illustration of Lois Bowers
Lois Bowers headshot
Lois Bowers

“It has been a really interesting experience,” Kimberly Lody, whose last day as president and CEO of Sonida Senior Living was Friday, told me. Meanwhile, Christian Living Communities President and CEO Jill Vitale-Aussem told me that it’s a topic she is “super passionate” about.

What were we talking about? Gray hair.

Both Lody and Vitale-Aussem somewhat recently decided to stop dyeing their hair. When I asked them, they both quickly and enthusiastically agreed to share with me the thinking behind their decisions and the subsequent reactions to them.

What prompted my curiosity were reports about award-winning Canadian broadcaster Lisa LaFlamme, whose last day at CTV was Aug. 15.

In a Twitter post, LaFlamme, 58, said she was “blindsided” by the network’s decision to let her go after 35 years on the job. CTV parent company Bell Media said in a statement that its “business decision” to “move … in a different direction” was due to “changing viewer habits,” but The Globe and Mail subsequently reported the head of CTV News had raised questions about LaFlamme’s hair, which she had stopped dyeing during the pandemic.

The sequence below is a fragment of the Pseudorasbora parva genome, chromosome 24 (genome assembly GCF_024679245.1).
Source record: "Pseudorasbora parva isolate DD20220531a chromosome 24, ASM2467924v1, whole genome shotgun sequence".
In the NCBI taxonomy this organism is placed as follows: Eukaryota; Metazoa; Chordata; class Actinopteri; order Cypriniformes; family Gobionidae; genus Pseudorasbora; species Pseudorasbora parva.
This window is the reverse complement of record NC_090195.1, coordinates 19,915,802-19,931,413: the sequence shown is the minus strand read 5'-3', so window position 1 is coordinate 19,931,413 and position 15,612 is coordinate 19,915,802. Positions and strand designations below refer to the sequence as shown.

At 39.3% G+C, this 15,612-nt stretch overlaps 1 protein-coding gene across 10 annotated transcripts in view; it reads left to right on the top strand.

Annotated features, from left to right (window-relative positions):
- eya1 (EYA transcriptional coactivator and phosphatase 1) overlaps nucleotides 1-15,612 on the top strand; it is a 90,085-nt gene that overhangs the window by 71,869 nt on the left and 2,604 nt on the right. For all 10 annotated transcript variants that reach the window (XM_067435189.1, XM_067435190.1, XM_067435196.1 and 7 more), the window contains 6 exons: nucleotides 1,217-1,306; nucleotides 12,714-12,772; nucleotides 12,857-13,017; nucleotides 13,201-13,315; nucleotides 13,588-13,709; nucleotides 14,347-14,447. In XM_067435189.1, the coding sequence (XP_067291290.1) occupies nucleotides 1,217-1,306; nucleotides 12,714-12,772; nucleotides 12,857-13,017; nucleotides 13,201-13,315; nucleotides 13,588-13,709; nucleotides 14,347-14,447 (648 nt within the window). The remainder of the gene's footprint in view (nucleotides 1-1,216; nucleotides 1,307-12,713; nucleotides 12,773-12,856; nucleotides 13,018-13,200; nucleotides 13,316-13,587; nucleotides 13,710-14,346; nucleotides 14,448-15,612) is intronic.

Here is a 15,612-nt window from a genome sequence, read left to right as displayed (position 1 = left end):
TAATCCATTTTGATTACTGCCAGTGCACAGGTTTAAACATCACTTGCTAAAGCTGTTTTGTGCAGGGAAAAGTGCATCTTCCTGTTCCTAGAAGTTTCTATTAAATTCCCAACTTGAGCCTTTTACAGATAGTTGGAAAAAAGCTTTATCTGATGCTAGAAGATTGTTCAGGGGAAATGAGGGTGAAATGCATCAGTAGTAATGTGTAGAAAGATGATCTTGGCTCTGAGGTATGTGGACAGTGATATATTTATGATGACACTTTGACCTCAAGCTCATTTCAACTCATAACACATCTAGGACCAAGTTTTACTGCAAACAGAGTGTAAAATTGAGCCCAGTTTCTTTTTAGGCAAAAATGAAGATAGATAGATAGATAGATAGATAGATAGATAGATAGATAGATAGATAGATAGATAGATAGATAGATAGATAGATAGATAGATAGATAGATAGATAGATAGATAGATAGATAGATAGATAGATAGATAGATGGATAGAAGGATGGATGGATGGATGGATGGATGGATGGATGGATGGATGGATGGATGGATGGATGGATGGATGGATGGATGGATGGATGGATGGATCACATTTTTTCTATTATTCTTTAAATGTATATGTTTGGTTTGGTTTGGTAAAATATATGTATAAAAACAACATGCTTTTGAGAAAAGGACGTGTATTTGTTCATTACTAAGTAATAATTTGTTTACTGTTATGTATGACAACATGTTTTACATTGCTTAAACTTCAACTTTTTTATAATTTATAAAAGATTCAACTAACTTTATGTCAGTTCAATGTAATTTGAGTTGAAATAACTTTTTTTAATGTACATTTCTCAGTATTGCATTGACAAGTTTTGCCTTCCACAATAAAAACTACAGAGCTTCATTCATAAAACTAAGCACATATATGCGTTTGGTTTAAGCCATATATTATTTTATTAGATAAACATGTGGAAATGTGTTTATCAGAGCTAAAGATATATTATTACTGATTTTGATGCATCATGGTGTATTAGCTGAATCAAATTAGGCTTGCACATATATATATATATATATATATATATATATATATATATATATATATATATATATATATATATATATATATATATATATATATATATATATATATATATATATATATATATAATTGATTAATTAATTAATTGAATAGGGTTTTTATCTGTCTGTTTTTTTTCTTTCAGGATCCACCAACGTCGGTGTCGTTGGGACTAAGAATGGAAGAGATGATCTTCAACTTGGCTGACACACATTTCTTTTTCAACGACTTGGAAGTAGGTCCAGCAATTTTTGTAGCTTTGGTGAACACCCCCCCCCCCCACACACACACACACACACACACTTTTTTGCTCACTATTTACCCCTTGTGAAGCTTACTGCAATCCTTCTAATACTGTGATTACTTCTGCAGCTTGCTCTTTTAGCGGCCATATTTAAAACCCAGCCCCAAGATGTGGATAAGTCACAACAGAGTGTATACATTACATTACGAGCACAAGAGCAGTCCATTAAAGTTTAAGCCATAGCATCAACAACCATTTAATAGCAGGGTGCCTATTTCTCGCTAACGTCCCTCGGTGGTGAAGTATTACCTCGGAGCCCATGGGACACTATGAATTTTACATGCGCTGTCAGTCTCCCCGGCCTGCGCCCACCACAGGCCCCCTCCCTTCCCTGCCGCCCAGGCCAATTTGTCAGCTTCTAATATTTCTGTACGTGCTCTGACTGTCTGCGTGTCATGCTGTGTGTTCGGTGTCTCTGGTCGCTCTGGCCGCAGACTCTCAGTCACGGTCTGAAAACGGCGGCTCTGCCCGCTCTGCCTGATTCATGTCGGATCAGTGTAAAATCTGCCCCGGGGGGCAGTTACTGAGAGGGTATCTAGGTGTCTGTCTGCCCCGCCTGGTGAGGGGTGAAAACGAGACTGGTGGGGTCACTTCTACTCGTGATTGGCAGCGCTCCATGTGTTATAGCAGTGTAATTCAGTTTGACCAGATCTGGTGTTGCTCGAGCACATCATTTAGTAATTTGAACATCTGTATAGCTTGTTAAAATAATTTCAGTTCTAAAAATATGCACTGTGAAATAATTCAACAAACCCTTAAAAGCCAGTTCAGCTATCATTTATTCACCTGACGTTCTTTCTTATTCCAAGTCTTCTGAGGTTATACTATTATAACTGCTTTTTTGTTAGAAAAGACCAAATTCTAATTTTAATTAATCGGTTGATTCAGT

What has followed has been a #KeeptheGrey social media campaign and support from fast food restaurant Wendy’s Canada, Dove Canada and Sports Illustrated — plus lots of media and social media discussion about age, gender and gray hair.

I thought it would be enlightening to hear from the two leaders in an industry serving older adults and at a time when many senior living companies are trying to work toward more diversity, inclusion and equity in the workplace.

Jill Vitale-Aussem headshot
Jill Vitale-Aussem

For Vitale-Aussem, a big motivator for the hair change was her battle against ageism.

“When I was approaching 50, I realized that I had been speaking and writing about how important it is for senior living leaders to fight ageism and that the first step is addressing our own internalized ageist beliefs. I realized that I was being a bit of a hypocrite when, for me, dyeing my hair was about looking younger, and I decided to dig into that and made the decision to embrace my gray hair and my age so I could enter my 50s in an age-positive way,” said the author of “Disrupting the Status Quo of Senior Living: A Mindshift.”

Kim Lody headshot
Kimberly Lody

Lody said she was propelled by health reasons, curiosity about her natural hair color and a desire to rid herself of the time and product commitments that dyeing her hair required.

“During COVID, many of us evaluated our priorities, and I decided that my well-being was a high priority – meaning eating right, exercising and reducing the chemicals around me,” she said. “So I decided to say goodbye to the hair color and all that went along with it.”

How have their choices been received?

“Some people have said, ‘That’s great. Gray hair is very ‘in’ right now. Young people are dying their hair gray!’ ” Vitale-Aussem said. “They’re trying to be supportive, but it’s still an ageist statement, that it’s OK to be gray because it is now associated with being young.”